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Published July 26th, 2017
Housing ordinances dominate Orinda City Council meeting
Honoring the sinkhole "heroes": From left, back row: Levi Kinnebrew, Drake Haglan & Associates, Orinda councilmembers Darlene Gee, Inga Miller, and Dean Orr, Orinda vice mayor Amy Worth, Malcolm Sproul of LSA Associates, and Kevin Ross of Drake Haglan & Associates; front row: Ben Rodriguez and Eric Barker of Bay Cities Paving & Grading, Cathy Avila of Avila & Associates, Orinda mayor Eve Phillips, Yasmine Akky, LSA Associates, Dustin Rath, Vali Cooper & Associates and Larry Theis, Orinda staff. Photo John T. Miller

The Orinda City Council acted on a pair of ordinances at its July 18 meeting, approving one to regulate Accessory Dwelling Units while voting to delay adoption of the other proposed regulations for short-term rentals.
The ADU regulations were developed in response to changes in state law, changes that were a result of the need to increase dwellings and address the housing shortage.
According to Orinda Senior Planner Derek Farmer who presented the staff findings to the council, "The new laws nullified our existing second dwelling ordinance. We were no longer consistent with state law so we had to come up with an ordinance that took those changes into account."
Mostly, the new regulations are designed to ease the process of building second dwellings on a property, especially those with homes already developed on it.
The ordinance clarifies rules that apply to ADUs in Orinda, making them consistent with state law. It also cleans up some of the other areas of the code, in particular maximum floor areas and the definition of what constitutes a kitchen.
Without the changes, the standards that applied to ADUs were a confusing mix of state and local zoning rules.
The council also considered a new ordinance to regulate short-term rentals - through companies like AirBnB, VRBO, and Craigslist, among others - since there are currently no rules to govern these activities.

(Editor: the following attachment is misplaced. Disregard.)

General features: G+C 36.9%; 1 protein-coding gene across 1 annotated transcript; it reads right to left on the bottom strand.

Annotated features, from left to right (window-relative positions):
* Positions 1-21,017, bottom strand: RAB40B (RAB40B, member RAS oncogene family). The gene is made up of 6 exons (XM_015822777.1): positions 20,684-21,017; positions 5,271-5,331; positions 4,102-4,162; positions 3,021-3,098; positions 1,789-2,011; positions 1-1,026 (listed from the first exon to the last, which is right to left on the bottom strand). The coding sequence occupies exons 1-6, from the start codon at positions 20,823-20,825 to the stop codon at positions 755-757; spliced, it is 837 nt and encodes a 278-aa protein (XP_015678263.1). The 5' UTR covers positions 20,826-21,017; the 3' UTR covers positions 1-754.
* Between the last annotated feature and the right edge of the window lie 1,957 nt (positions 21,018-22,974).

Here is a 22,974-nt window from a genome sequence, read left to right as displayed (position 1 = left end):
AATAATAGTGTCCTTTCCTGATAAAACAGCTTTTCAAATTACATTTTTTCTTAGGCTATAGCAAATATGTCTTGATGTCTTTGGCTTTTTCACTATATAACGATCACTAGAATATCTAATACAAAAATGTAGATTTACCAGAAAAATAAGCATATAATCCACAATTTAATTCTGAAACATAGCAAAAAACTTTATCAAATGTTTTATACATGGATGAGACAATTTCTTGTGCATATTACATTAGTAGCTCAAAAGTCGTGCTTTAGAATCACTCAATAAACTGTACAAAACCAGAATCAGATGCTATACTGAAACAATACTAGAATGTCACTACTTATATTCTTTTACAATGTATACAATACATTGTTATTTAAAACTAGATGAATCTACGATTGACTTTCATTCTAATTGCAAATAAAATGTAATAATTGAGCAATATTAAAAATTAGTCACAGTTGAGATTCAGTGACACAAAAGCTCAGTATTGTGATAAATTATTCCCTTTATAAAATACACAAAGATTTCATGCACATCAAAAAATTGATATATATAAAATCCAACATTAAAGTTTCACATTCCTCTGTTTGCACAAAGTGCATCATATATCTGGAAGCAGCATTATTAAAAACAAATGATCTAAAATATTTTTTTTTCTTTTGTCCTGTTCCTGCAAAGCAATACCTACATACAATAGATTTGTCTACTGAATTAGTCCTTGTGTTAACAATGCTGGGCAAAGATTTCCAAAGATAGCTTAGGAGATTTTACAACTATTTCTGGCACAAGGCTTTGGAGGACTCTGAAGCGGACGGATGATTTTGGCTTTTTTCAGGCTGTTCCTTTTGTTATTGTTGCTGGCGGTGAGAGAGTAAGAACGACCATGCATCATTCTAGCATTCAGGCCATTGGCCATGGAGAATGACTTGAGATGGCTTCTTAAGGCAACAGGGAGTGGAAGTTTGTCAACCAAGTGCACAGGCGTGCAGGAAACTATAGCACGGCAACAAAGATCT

As a result of a February 2016 out-of-control party that ended in violence at a short-term rental, the city was prompted to determine more about regulating these types of rentals. The city was billed for the police assistance necessary to deal with the incident.
The goal was to provide information about the party in question, along with the broader impact of short-term rentals on public safety, traffic and parking, while also discussing the regulation of short-term rentals by registration, license, or other methods to be sure the property owner is financially responsible for costs incurred by the city.
Concerns about the registration procedure and the issue of "unhosted" (entire homes) versus "hosted" (private rooms within homes) caused enough discussion for the council to postpone a decision on the ordinance until its next meeting.
Several residents spoke of the benefits of using rooms in their homes for short-term rentals as a way to be able to stay in Orinda and afford their mortgage.
The council also heard a report from Marguerite Young, Ward 3 Director of the East Bay Municipal Utility District on water quality, upcoming infrastructure repairs, a proposed rate increase and other matters.
Young said that the rate increases would amount to approximately four dollars per month for the average customer, with the revenue helping to pay for residual effects of the drought, capital improvements, and operations.
"The distribution system has over 4,200 miles of pipeline and is an average of 72 years old," Young said. Currently EBMUD is replacing about 15 miles of pipeline a year, but hopes to increase that rate to 40 or more miles per year by 2020. (See related story on page A1.)
The Council also recognized many of the people and organizations responsible for the sinkhole repair on Miner Road, which opened on June 30 after a six-month closure. The next regular city council meeting is scheduled at 7 p.m. Tuesday, Aug. 1 at the Orinda Library Auditorium.

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